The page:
KITNO has it dead right, too: When intimidated by a cop, demand a badge number. While the hierarchy will find an excuse and the a cop could taser a nun in the PCA foyer and walk away without a reprimand, they won’t like the idea of filling in all that paperwork when they could be outside in the sunshine harrassing people impertinent enough to question their betters.

    Clearly the NZ Police are keen to demonstrate to Mr Key that they stand ready to be the same kind of lackeys to a National government as they have been to this one, provided those in power tacitly agree to never properly hold them to account.

  26. bobo 26

    So why does someone looking after the elderly get paid 12 bucks an hour compare to a money trader who gets 3% of a 100 million dollar money trade deal. Society is and always has been a pyramid scheme with those on top relying on those below them which is why the ones at the bottom need protection from exploitation. Your argument is all those people who work for 12 bucks an hour are either stupid or lazy I guess but if those people stopped working tomorrow you’d notice it before those corporate money traders went on strike.

    Yes I’m a professional clown on 12 bucks n hour..

  27. Mello C. 27

    The guy in the second video here. This was my ‘left-wing’ question:

    “I’d like to know what National has to offer New Zealand over the Green Party in terms of combating global warming.” Seriously, that was all.

  28. william 28

    bobo…. it’s simple really(so you might even understand it)

    Anyone can do the easy jobs but the more difficult a job the fewer people can do it…. so you pay more for skill, expertise etc.
    It’s called supply and demand.

    Anyone can play the clown…. hence your small bucks.

    It doesn’t make people stupid, or lazy or any of those labels you put on them…. it simply means they are not scarce so why should they be paid more….. in your world we would pay the same for a corolla as we would for a ferarri, but in reality we don’t because we all know one is worth more than the other, even if some people like you sneer at those who choose to pay for the higher-priced item.

    So now please fuck off back to the circus in your noddy mobile..

  29. william 29


    Have you considered that your question had nothing to do with it, but rather the way you asked it and the way you approached him?

    Judging by what I see on the tape of your obnoxious behavior I’m not surprised you were questioned by a police officer as to your motive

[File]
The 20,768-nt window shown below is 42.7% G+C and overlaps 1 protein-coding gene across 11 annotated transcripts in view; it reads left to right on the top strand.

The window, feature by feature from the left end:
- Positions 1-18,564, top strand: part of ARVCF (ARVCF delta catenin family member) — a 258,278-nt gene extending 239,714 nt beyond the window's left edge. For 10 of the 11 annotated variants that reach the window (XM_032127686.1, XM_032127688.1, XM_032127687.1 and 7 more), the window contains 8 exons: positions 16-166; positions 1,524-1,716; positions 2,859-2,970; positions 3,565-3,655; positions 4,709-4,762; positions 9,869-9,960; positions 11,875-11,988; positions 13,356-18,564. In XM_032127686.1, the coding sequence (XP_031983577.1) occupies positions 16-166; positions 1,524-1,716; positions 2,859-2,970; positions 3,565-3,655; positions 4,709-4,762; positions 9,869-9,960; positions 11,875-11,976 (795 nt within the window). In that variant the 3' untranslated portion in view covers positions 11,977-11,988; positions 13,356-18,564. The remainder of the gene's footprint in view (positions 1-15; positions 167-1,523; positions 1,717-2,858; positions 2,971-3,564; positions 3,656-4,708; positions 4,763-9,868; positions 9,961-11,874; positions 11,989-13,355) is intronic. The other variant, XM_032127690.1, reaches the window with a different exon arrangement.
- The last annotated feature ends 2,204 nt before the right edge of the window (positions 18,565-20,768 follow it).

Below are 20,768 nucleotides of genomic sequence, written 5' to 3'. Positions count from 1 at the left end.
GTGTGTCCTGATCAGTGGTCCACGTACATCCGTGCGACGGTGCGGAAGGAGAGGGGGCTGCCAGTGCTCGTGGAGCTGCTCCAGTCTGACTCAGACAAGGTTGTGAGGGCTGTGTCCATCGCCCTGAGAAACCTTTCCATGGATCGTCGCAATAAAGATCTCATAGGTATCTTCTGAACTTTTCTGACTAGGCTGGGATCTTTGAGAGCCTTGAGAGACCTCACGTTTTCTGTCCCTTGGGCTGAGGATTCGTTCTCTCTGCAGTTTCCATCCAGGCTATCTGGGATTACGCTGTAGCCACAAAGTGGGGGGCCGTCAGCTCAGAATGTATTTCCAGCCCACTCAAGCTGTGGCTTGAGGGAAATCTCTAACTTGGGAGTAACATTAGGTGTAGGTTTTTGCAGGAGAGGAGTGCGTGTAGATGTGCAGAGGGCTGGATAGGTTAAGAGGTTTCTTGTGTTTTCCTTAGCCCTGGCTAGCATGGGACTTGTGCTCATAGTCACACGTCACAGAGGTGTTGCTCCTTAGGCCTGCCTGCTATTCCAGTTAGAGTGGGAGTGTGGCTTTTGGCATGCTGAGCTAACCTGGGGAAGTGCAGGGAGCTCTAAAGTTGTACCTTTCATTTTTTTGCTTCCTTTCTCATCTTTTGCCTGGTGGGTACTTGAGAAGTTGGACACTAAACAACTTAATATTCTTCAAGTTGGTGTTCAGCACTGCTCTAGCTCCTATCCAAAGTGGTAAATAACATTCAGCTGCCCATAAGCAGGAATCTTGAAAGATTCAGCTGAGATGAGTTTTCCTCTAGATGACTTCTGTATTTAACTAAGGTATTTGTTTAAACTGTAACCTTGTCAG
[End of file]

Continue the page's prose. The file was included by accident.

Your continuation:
30. bobo 30

    Hey William just remember when your in your Shady Pines Rest home in Tauranga 20, 30, maybe even 50 years from now with marmite dribble running down your face, and you’ve just defecated again after a nasty bout of neuro virus that’s been going round.. You hear a knock at the door and to your horror you see a slightly disgruntled resthome worker clown still on 12 bucks n hour has come to give you your daily 4 litre enema.. you might like to think back to now.

  31. r0b 31

    Judging by what I see on the tape of your obnoxious behavior I?m not surprised you were questioned by a police officer as to your motive

    What video did you watch William? The question was perfectly reasonable and respectful. The response – from the presumed cop – is very disturbing.

  32. Mello C. 32

    Oh, and while I’m here, the Bill of Rights 1990 states:

    You have the right not to be subjected to unreasonable search or seizure, or arbitrary arrest or detention.


    If you are arrested or detained under the law you
    have the right to be told of the reasons for your arrest or detention

    I was hardly arrested or detained, so I had every right to move on. I genuinely wasn’t trying to cause a scene, I’ve never done much of this kind of thing before. I wasn’t abnormally rowdy compared with the other people at the rally. I can’t help but wonder that if I’d have given him my details, there’s be a note next to my name on the police database saying ‘green supporter – potential leftist activist’. Not unlike the Green Party members on the American TSA’s no-fly list.

    Again – not trying to be alarmist. I don’t expect New Zealand to ever get quite that far gone.

  33. r0b 33

    I’ve never done much of this kind of thing before.

    I hope the response won’t prevent you from doing this kind of thing again. We all have a right to participate in our democracy.

  34. Mello C. 34

    Oh it will, r0b, it will.

  35. r0b 35

    Sorry to hear it MC. Peace be with you!

  36. Mello C. 36

    I meant it will encourage me. Dang pronouns!

  37. r0b 37

    Ahh – “encourage” is much more like it! Good on ya!

  38. Lampie 38

    why isn’t this on tv? now listen to this with sound and this would be pretty nasty stuff for nats on tv